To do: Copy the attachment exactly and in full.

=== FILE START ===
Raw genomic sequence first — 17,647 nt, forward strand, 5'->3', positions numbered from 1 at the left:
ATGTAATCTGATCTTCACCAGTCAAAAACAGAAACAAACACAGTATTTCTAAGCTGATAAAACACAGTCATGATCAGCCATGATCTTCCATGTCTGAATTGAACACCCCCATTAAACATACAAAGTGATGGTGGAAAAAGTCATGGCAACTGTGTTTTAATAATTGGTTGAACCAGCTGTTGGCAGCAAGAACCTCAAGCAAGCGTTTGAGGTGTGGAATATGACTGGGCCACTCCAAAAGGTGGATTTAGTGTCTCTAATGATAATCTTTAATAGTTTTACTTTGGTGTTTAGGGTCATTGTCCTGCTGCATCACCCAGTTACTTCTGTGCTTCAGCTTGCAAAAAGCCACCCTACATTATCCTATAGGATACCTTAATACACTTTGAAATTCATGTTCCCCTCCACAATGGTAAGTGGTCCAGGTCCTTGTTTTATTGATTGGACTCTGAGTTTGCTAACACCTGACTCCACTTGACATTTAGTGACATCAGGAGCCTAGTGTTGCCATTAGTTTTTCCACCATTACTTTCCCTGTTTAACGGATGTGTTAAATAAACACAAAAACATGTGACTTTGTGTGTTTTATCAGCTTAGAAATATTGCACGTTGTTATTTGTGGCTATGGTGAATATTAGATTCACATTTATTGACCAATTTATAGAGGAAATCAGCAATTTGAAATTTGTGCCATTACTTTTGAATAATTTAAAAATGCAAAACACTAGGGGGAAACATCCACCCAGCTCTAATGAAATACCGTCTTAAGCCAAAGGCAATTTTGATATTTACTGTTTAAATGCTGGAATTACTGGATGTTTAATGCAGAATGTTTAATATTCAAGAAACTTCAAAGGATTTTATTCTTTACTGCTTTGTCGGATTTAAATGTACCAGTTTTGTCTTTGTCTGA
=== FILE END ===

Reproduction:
Raw genomic sequence first — 17,647 nt, forward strand, 5'->3', positions numbered from 1 at the left:
ATGTAATCTGATCTTCACCAGTCAAAAACAGAAACAAACACAGTATTTCTAAGCTGATAAAACACAGTCATGATCAGCCATGATCTTCCATGTCTGAATTGAACACCCCCATTAAACATACAAAGTGATGGTGGAAAAAGTCATGGCAACTGTGTTTTAATAATTGGTTGAACCAGCTGTTGGCAGCAAGAACCTCAAGCAAGCGTTTGAGGTGTGGAATATGACTGGGCCACTCCAAAAGGTGGATTTAGTGTCTCTAATGATAATCTTTAATAGTTTTACTTTGGTGTTTAGGGTCATTGTCCTGCTGCATCACCCAGTTACTTCTGTGCTTCAGCTTGCAAAAAGCCACCCTACATTATCCTATAGGATACCTTAATACACTTTGAAATTCATGTTCCCCTCCACAATGGTAAGTGGTCCAGGTCCTTGTTTTATTGATTGGACTCTGAGTTTGCTAACACCTGACTCCACTTGACATTTAGTGACATCAGGAGCCTAGTGTTGCCATTAGTTTTTCCACCATTACTTTCCCTGTTTAACGGATGTGTTAAATAAACACAAAAACATGTGACTTTGTGTGTTTTATCAGCTTAGAAATATTGCACGTTGTTATTTGTGGCTATGGTGAATATTAGATTCACATTTATTGACCAATTTATAGAGGAAATCAGCAATTTGAAATTTGTGCCATTACTTTTGAATAATTTAAAAATGCAAAACACTAGGGGGAAACATCCACCCAGCTCTAATGAAATACCGTCTTAAGCCAAAGGCAATTTTGATATTTACTGTTTAAATGCTGGAATTACTGGATGTTTAATGCAGAATGTTTAATATTCAAGAAACTTCAAAGGATTTTATTCTTTACTGCTTTGTCGGATTTAAATGTACCAGTTTTGTCTTTGTCTGA